The Collapse Will Set You Free

(Author’s note: Thanks for being patient while I got those first few experimental posts out of my system. Now it is time to get on with my original promise of pointing out the upside of the coming collapse.)

Let’s start with an examination of debt slavery. Assuming you are a typical middle-class American consumer, your standard of living is totally dependent on debt. Personal after-taxes income has actually decreased slightly over the past 30 years for all but the top 20% of wage earners. That means, in order to have a better life than our parents, we must borrow. Life as we know it simply would not exist without mortgages, car loans, student loans, and credit cards. The problem is that these “tools” have been forced on us by our economic overlords to the point that we have become their slaves.

In fact, doing anything that defies this mandatory program of debt-based consumerism will likely get you labeled a terrorist. You think I’m joking? Try making a major purchase with cash (or even a check). If you were to walk into a car dealership with $25k in small bills, the sales staff would alert law enforcement and you would have a few questions to answer down at the station.


I would advise anyone reading this to pay off their debt as soon as possible. Of course, getting completely out of debt is impractical and highly unlikely for most of us but that’s no reason to not make an effort. Paying off debt will put you in the correct frame of mind: “I must now pay for the stuff I thought I needed last week/month/year.” It’s responsible and it’s emancipating.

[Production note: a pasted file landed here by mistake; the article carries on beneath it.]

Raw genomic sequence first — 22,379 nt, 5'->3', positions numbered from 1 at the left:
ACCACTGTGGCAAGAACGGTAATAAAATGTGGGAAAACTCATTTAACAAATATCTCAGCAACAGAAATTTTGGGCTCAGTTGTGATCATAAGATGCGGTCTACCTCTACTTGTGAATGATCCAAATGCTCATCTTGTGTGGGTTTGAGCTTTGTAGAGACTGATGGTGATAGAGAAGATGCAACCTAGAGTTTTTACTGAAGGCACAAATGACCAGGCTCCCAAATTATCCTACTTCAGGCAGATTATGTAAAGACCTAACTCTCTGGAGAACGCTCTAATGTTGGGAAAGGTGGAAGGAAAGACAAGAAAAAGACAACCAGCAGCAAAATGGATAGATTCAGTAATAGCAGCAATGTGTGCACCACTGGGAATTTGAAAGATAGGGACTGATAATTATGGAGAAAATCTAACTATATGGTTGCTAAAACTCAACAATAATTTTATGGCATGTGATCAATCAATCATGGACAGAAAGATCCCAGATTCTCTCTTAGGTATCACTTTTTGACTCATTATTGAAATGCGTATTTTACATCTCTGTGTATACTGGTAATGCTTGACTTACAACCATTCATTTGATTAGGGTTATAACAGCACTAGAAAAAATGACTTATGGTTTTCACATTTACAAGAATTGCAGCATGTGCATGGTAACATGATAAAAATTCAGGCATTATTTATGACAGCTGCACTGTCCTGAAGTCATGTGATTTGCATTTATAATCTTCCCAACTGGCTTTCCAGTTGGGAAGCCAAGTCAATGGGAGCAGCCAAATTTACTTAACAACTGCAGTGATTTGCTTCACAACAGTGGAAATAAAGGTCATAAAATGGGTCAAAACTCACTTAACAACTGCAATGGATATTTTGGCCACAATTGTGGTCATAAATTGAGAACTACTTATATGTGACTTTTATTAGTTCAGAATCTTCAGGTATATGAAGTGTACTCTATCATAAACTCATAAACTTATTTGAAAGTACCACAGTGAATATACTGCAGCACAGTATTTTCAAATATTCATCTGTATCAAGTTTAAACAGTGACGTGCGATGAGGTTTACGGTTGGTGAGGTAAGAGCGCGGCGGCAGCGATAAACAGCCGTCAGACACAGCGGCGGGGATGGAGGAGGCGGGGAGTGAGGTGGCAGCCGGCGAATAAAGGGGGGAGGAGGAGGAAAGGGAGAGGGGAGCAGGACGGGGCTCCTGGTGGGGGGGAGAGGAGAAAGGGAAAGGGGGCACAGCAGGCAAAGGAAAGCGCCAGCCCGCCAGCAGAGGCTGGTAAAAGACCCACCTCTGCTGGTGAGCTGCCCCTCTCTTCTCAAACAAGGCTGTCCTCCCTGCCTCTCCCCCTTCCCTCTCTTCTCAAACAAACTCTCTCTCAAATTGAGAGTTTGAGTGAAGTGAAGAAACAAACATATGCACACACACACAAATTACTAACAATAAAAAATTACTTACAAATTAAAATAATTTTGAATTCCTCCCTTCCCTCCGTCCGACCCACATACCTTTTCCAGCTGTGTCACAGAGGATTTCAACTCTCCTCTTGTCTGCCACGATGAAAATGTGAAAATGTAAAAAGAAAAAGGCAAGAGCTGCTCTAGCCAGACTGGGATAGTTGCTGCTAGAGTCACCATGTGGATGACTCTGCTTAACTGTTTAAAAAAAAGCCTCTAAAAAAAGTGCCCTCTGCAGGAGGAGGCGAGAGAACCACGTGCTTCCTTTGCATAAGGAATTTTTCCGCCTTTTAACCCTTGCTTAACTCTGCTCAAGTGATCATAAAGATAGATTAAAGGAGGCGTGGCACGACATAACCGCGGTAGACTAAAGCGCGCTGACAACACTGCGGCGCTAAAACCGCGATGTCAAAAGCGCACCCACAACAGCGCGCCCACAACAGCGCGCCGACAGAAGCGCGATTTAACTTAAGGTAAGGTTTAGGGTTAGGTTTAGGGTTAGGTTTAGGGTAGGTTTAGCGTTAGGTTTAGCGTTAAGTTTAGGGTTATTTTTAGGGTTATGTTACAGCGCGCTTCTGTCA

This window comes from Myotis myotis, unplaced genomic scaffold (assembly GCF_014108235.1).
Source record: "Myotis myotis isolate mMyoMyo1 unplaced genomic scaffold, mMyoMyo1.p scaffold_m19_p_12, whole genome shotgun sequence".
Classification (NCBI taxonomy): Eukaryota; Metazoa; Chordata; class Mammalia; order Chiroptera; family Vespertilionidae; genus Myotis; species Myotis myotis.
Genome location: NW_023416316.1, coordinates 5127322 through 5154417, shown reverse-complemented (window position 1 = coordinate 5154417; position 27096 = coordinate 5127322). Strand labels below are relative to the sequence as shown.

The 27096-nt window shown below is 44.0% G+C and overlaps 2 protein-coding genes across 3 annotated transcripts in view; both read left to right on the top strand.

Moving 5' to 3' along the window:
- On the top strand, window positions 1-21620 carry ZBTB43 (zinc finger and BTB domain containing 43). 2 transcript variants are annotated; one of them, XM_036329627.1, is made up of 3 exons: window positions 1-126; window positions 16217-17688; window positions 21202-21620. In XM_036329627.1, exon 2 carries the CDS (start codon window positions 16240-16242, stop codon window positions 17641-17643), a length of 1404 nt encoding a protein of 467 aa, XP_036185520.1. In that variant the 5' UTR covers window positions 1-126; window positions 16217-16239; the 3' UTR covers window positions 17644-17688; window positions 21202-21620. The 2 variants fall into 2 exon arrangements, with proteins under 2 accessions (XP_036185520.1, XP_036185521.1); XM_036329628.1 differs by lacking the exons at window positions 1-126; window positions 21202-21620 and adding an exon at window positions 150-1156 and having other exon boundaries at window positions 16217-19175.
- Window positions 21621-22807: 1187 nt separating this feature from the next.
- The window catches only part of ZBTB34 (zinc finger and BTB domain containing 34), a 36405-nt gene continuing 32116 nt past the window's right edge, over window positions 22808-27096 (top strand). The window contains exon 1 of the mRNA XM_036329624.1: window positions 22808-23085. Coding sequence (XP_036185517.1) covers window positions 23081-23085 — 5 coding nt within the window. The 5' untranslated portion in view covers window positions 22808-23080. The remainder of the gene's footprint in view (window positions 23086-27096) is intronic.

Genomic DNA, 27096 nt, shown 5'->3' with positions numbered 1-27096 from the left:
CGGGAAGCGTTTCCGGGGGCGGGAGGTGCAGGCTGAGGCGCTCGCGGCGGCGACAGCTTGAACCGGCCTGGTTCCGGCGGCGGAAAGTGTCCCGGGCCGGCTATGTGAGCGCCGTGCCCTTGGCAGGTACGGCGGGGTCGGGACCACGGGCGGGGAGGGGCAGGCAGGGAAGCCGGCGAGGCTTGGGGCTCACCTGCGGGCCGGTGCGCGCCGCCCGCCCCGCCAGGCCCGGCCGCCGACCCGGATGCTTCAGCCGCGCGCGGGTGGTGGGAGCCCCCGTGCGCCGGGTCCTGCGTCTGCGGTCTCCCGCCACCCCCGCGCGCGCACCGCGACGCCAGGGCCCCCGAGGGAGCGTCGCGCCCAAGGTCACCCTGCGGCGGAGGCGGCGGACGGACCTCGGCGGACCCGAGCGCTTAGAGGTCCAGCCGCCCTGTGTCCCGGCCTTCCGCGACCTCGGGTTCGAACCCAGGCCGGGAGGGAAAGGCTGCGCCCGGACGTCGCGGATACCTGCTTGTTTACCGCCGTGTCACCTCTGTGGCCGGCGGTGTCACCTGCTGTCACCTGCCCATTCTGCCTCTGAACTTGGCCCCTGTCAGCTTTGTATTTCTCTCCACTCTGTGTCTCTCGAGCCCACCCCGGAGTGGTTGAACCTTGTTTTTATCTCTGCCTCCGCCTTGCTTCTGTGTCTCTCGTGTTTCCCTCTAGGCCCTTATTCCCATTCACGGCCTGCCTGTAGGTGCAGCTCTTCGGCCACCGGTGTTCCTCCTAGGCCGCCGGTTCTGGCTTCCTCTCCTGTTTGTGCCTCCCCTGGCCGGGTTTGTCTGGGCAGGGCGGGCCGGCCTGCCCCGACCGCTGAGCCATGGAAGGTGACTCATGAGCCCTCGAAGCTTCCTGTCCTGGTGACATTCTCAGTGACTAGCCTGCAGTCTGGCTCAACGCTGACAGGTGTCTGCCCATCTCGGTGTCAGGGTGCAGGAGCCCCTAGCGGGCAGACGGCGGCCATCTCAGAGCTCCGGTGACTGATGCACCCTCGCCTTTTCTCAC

Better yet, use cash whenever feasible. This has two hugely emancipating effects: you “steal” the banksters’ cut of the action for yourself which, in turn, increases your buying power.

After the collapse, we will proceed to the final step in our emancipation: we will barter for goods and services. Federal Reserve Notes (aka FRN’s, often mistakenly referred to as “money”) will lose their last remaining scraps of value with the collapse. Then, only small portable objects with real value such as gold and silver coins, ammunition, batteries, cigarettes, coffee, etc. will serve as “money”.


Being a slave of modest means, I have chosen to stockpile ammunition as an investment “hedge” against a post-collapse barter economy. The reasons are simple: 1) gold and silver are far too inflated right now for the average peasant to get into; 2) everybody will need bullets; and 3) coins are really hard to fire out of a gun. Also, all those other high value barterables like tobacco, coffee, and sugar have a limited shelf life. Modern ammunition, when stored correctly, will last as long as you or I.

So cheer up, those crushing payments on your debt will soon be a thing of the past! The collapse might not be a trip to Disneyland for everybody involved but it will erase the shackles of debt. Plan now for a fresh new world where a credit card is just a piece of colored plastic imprinted with the name of a dead financial institution and a dollar is just a piece of paper covered in funny masonic images.

I can hardly wait!

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